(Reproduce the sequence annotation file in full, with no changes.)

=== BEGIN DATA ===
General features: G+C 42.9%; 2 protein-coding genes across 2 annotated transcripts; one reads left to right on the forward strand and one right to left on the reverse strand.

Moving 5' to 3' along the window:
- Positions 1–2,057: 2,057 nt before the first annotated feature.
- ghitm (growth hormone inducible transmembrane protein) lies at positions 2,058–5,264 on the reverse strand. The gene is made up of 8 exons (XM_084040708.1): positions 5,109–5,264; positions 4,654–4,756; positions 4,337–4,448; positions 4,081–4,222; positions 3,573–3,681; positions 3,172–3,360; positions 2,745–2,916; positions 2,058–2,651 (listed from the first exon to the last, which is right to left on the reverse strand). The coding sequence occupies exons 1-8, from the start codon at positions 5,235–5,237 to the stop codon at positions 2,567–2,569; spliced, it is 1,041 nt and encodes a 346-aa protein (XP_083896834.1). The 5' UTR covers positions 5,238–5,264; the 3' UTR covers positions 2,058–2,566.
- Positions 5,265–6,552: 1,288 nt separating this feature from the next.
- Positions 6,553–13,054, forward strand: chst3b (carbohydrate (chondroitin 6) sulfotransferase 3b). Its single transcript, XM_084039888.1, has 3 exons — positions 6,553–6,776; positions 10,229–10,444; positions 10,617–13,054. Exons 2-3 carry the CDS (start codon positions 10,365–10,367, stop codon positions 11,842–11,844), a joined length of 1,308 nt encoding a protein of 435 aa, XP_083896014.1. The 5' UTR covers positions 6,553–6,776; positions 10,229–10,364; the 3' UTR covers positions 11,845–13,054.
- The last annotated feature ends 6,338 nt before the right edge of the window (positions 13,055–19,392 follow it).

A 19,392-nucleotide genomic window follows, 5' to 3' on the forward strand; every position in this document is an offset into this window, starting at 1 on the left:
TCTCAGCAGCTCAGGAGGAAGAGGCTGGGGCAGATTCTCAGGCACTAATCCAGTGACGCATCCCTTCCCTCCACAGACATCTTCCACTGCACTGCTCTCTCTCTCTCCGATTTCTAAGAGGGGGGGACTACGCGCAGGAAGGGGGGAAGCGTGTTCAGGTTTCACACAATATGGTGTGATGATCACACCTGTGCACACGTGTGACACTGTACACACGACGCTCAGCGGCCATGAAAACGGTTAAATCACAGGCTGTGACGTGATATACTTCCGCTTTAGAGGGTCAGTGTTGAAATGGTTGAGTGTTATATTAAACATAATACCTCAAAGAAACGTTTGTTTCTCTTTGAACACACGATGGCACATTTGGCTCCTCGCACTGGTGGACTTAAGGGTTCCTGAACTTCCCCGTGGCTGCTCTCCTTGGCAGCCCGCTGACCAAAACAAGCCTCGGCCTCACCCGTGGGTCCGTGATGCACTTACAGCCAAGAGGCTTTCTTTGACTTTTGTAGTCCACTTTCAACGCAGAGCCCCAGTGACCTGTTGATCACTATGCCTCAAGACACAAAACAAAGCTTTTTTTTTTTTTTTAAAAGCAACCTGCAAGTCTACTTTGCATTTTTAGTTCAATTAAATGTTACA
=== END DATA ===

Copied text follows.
General features: G+C 42.9%; 2 protein-coding genes across 2 annotated transcripts; one reads left to right on the forward strand and one right to left on the reverse strand.

Moving 5' to 3' along the window:
- Positions 1–2,057: 2,057 nt before the first annotated feature.
- ghitm (growth hormone inducible transmembrane protein) lies at positions 2,058–5,264 on the reverse strand. The gene is made up of 8 exons (XM_084040708.1): positions 5,109–5,264; positions 4,654–4,756; positions 4,337–4,448; positions 4,081–4,222; positions 3,573–3,681; positions 3,172–3,360; positions 2,745–2,916; positions 2,058–2,651 (listed from the first exon to the last, which is right to left on the reverse strand). The coding sequence occupies exons 1-8, from the start codon at positions 5,235–5,237 to the stop codon at positions 2,567–2,569; spliced, it is 1,041 nt and encodes a 346-aa protein (XP_083896834.1). The 5' UTR covers positions 5,238–5,264; the 3' UTR covers positions 2,058–2,566.
- Positions 5,265–6,552: 1,288 nt separating this feature from the next.
- Positions 6,553–13,054, forward strand: chst3b (carbohydrate (chondroitin 6) sulfotransferase 3b). Its single transcript, XM_084039888.1, has 3 exons — positions 6,553–6,776; positions 10,229–10,444; positions 10,617–13,054. Exons 2-3 carry the CDS (start codon positions 10,365–10,367, stop codon positions 11,842–11,844), a joined length of 1,308 nt encoding a protein of 435 aa, XP_083896014.1. The 5' UTR covers positions 6,553–6,776; positions 10,229–10,364; the 3' UTR covers positions 11,845–13,054.
- The last annotated feature ends 6,338 nt before the right edge of the window (positions 13,055–19,392 follow it).

A 19,392-nucleotide genomic window follows, 5' to 3' on the forward strand; every position in this document is an offset into this window, starting at 1 on the left:
TCTCAGCAGCTCAGGAGGAAGAGGCTGGGGCAGATTCTCAGGCACTAATCCAGTGACGCATCCCTTCCCTCCACAGACATCTTCCACTGCACTGCTCTCTCTCTCTCCGATTTCTAAGAGGGGGGGACTACGCGCAGGAAGGGGGGAAGCGTGTTCAGGTTTCACACAATATGGTGTGATGATCACACCTGTGCACACGTGTGACACTGTACACACGACGCTCAGCGGCCATGAAAACGGTTAAATCACAGGCTGTGACGTGATATACTTCCGCTTTAGAGGGTCAGTGTTGAAATGGTTGAGTGTTATATTAAACATAATACCTCAAAGAAACGTTTGTTTCTCTTTGAACACACGATGGCACATTTGGCTCCTCGCACTGGTGGACTTAAGGGTTCCTGAACTTCCCCGTGGCTGCTCTCCTTGGCAGCCCGCTGACCAAAACAAGCCTCGGCCTCACCCGTGGGTCCGTGATGCACTTACAGCCAAGAGGCTTTCTTTGACTTTTGTAGTCCACTTTCAACGCAGAGCCCCAGTGACCTGTTGATCACTATGCCTCAAGACACAAAACAAAGCTTTTTTTTTTTTTTTAAAAGCAACCTGCAAGTCTACTTTGCATTTTTAGTTCAATTAAATGTTACA